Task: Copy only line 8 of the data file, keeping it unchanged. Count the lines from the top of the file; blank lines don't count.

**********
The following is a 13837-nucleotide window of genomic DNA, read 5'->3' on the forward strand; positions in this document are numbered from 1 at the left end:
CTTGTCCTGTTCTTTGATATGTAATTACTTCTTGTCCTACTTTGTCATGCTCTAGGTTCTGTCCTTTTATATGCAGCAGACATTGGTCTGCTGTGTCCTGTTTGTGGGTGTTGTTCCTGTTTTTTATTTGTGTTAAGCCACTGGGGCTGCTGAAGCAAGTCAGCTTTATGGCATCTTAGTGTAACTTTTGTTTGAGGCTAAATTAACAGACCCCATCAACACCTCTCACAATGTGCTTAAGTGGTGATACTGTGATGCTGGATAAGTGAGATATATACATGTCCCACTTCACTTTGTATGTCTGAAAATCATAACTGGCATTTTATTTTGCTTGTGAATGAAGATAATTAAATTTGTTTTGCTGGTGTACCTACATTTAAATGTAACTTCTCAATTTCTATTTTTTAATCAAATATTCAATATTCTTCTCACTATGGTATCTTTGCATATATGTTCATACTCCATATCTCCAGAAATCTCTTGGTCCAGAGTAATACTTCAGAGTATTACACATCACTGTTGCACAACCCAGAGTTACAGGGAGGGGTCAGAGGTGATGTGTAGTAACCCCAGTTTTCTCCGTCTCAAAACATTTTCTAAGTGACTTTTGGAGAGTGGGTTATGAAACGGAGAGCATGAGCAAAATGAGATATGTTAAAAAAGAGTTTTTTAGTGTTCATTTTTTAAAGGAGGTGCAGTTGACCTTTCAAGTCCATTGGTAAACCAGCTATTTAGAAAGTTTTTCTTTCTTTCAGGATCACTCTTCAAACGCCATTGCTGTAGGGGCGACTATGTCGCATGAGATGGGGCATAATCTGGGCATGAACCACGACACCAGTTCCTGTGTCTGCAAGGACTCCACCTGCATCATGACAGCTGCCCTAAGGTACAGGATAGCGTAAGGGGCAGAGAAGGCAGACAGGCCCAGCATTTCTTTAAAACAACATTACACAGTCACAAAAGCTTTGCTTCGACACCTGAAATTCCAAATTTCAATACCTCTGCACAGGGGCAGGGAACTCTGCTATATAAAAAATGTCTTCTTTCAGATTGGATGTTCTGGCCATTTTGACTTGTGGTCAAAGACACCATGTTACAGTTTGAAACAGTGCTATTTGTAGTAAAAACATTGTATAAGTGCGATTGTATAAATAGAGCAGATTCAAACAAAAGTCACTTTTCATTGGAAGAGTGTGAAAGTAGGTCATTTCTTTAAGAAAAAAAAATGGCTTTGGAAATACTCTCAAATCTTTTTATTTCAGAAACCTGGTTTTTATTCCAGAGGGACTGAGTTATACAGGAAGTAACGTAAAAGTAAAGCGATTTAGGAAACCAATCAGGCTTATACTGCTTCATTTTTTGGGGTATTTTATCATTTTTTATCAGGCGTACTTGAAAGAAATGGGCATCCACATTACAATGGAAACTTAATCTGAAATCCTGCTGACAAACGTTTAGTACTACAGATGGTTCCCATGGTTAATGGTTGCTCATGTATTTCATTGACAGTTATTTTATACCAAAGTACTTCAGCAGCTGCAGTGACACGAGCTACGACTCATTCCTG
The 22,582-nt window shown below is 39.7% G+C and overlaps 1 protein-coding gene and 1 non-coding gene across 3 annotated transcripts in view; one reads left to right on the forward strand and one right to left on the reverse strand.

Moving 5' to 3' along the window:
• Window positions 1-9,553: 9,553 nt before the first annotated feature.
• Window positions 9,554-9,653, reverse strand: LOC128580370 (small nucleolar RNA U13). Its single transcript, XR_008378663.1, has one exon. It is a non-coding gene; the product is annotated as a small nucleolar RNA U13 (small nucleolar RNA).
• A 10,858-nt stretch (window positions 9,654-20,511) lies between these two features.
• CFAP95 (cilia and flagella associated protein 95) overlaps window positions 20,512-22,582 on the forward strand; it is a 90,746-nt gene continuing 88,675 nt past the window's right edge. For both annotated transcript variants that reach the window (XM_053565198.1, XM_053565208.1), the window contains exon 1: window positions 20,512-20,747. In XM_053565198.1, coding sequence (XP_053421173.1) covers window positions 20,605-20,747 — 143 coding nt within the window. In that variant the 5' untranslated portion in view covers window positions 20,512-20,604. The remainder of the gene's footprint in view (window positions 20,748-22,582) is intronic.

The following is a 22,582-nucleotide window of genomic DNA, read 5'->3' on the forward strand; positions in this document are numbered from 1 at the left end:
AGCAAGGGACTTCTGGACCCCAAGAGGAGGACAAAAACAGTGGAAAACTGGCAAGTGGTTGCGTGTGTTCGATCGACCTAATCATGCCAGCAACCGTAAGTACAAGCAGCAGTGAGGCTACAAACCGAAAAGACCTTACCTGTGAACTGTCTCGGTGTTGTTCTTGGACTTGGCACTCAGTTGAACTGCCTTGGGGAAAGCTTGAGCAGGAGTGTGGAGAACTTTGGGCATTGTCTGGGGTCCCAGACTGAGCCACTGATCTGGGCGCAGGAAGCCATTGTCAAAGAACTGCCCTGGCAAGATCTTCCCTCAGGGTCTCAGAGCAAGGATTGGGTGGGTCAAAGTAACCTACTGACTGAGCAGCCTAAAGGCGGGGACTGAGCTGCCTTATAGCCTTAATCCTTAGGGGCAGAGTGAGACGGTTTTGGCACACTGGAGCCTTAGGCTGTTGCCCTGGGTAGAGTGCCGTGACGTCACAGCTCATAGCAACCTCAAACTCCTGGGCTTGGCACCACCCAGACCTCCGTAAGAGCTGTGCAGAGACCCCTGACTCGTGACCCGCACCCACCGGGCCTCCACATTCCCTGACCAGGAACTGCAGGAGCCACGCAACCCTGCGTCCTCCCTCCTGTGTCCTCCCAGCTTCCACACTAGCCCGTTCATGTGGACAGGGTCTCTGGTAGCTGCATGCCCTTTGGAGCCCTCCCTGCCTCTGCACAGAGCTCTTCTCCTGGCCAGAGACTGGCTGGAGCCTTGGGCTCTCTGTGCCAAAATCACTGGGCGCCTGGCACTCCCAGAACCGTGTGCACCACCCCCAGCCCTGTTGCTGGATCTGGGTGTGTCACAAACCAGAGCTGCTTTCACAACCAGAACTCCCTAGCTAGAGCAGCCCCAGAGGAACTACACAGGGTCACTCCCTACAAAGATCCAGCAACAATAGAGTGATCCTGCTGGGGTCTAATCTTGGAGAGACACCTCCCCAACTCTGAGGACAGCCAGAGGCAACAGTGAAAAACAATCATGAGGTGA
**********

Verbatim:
• CFAP95 (cilia and flagella associated protein 95) overlaps window positions 20,512-22,582 on the forward strand; it is a 90,746-nt gene continuing 88,675 nt past the window's right edge. For both annotated transcript variants that reach the window (XM_053565198.1, XM_053565208.1), the window contains exon 1: window positions 20,512-20,747. In XM_053565198.1, coding sequence (XP_053421173.1) covers window positions 20,605-20,747 — 143 coding nt within the window. In that variant the 5' untranslated portion in view covers window positions 20,512-20,604. The remainder of the gene's footprint in view (window positions 20,748-22,582) is intronic.